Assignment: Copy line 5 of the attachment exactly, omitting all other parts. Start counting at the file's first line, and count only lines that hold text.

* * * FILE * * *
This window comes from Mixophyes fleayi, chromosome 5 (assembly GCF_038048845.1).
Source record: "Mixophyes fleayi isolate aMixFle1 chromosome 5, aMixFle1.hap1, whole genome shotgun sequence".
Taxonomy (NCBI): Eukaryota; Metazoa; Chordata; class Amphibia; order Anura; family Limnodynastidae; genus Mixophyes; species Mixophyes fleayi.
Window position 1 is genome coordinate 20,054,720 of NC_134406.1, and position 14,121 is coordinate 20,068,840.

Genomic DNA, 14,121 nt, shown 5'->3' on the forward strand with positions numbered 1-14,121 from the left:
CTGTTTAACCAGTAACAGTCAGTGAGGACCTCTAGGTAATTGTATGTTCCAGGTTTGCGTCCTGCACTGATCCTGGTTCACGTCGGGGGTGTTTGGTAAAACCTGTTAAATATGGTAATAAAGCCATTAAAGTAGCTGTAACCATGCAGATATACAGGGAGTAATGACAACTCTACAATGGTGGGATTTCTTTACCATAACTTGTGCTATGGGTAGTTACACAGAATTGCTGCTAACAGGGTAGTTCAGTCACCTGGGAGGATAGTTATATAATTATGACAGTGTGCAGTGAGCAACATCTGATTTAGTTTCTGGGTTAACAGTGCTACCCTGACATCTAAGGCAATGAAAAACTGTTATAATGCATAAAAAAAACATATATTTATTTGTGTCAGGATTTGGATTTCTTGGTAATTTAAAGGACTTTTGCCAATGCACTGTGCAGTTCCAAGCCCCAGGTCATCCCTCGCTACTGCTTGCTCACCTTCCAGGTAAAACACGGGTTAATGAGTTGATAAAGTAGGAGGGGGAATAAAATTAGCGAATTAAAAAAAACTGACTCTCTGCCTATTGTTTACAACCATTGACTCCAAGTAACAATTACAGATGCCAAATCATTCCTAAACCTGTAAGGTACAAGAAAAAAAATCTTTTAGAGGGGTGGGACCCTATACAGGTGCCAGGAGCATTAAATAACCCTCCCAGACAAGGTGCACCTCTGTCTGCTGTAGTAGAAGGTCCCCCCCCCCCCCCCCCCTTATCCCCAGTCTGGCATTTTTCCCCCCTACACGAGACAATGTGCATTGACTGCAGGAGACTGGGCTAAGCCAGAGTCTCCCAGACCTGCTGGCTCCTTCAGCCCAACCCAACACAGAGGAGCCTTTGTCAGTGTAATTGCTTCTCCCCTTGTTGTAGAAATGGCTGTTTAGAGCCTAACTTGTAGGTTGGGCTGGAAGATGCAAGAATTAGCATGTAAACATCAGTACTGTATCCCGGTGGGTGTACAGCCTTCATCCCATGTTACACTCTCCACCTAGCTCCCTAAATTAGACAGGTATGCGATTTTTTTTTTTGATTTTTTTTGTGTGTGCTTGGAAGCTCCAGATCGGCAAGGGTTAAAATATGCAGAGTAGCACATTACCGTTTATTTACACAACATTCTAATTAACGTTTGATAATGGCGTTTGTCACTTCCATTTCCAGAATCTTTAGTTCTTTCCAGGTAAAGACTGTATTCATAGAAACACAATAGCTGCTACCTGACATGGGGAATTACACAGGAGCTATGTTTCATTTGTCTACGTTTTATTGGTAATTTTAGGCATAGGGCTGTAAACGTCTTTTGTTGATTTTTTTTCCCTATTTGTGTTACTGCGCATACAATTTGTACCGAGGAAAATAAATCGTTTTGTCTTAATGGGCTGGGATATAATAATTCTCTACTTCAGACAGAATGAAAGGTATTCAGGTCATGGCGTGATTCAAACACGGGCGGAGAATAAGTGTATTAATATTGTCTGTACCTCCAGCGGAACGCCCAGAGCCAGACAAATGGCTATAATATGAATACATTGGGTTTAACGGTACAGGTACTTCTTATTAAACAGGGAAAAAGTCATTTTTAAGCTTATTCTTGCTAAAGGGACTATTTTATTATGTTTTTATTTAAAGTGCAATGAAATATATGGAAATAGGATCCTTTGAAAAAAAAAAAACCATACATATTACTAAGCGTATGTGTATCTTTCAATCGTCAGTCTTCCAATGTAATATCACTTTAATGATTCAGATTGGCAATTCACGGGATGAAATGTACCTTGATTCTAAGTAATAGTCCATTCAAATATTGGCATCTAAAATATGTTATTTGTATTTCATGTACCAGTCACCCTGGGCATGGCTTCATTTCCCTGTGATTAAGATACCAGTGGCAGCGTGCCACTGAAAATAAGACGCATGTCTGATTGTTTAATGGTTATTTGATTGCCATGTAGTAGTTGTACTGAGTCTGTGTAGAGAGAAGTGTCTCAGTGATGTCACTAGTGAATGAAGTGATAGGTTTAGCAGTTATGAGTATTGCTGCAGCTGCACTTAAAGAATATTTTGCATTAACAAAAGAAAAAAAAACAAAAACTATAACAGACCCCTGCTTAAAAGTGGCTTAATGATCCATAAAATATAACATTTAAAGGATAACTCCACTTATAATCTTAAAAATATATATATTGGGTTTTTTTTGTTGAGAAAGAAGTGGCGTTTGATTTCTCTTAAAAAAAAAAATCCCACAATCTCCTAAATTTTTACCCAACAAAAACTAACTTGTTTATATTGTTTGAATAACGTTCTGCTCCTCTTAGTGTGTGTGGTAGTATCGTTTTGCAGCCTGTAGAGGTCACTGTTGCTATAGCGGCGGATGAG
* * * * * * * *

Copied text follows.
Genomic DNA, 14,121 nt, shown 5'->3' on the forward strand with positions numbered 1-14,121 from the left: